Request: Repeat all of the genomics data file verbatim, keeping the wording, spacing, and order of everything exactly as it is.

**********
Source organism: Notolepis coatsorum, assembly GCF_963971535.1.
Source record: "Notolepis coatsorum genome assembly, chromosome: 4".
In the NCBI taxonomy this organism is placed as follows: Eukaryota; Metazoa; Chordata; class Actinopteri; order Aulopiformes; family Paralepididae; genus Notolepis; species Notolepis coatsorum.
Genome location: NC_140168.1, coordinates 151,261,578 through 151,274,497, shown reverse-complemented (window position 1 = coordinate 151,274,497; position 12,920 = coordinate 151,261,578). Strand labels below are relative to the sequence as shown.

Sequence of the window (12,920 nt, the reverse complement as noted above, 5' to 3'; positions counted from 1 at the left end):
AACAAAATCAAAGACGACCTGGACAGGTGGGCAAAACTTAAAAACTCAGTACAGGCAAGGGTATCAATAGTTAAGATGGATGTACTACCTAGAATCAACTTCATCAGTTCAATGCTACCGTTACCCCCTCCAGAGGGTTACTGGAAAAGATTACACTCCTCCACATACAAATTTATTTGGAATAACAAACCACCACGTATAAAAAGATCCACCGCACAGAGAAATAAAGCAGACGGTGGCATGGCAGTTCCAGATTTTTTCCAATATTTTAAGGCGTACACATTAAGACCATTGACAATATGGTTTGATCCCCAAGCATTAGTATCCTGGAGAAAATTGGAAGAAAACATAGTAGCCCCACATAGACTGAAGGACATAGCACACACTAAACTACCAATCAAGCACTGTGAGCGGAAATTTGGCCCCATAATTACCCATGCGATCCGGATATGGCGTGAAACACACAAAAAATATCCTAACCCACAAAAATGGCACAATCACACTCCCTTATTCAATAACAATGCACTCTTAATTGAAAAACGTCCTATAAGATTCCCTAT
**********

Source organism: Notolepis coatsorum, assembly GCF_963971535.1.
Source record: "Notolepis coatsorum genome assembly, chromosome: 4".
In the NCBI taxonomy this organism is placed as follows: Eukaryota; Metazoa; Chordata; class Actinopteri; order Aulopiformes; family Paralepididae; genus Notolepis; species Notolepis coatsorum.
Genome location: NC_140168.1, coordinates 151,261,578 through 151,274,497, shown reverse-complemented (window position 1 = coordinate 151,274,497; position 12,920 = coordinate 151,261,578). Strand labels below are relative to the sequence as shown.

Sequence of the window (12,920 nt, the reverse complement as noted above, 5' to 3'; positions counted from 1 at the left end):
AACAAAATCAAAGACGACCTGGACAGGTGGGCAAAACTTAAAAACTCAGTACAGGCAAGGGTATCAATAGTTAAGATGGATGTACTACCTAGAATCAACTTCATCAGTTCAATGCTACCGTTACCCCCTCCAGAGGGTTACTGGAAAAGATTACACTCCTCCACATACAAATTTATTTGGAATAACAAACCACCACGTATAAAAAGATCCACCGCACAGAGAAATAAAGCAGACGGTGGCATGGCAGTTCCAGATTTTTTCCAATATTTTAAGGCGTACACATTAAGACCATTGACAATATGGTTTGATCCCCAAGCATTAGTATCCTGGAGAAAATTGGAAGAAAACATAGTAGCCCCACATAGACTGAAGGACATAGCACACACTAAACTACCAATCAAGCACTGTGAGCGGAAATTTGGCCCCATAATTACCCATGCGATCCGGATATGGCGTGAAACACACAAAAAATATCCTAACCCACAAAAATGGCACAATCACACTCCCTTATTCAATAACAATGCACTCTTAATTGAAAAACGTCCTATAAGATTCCCTAT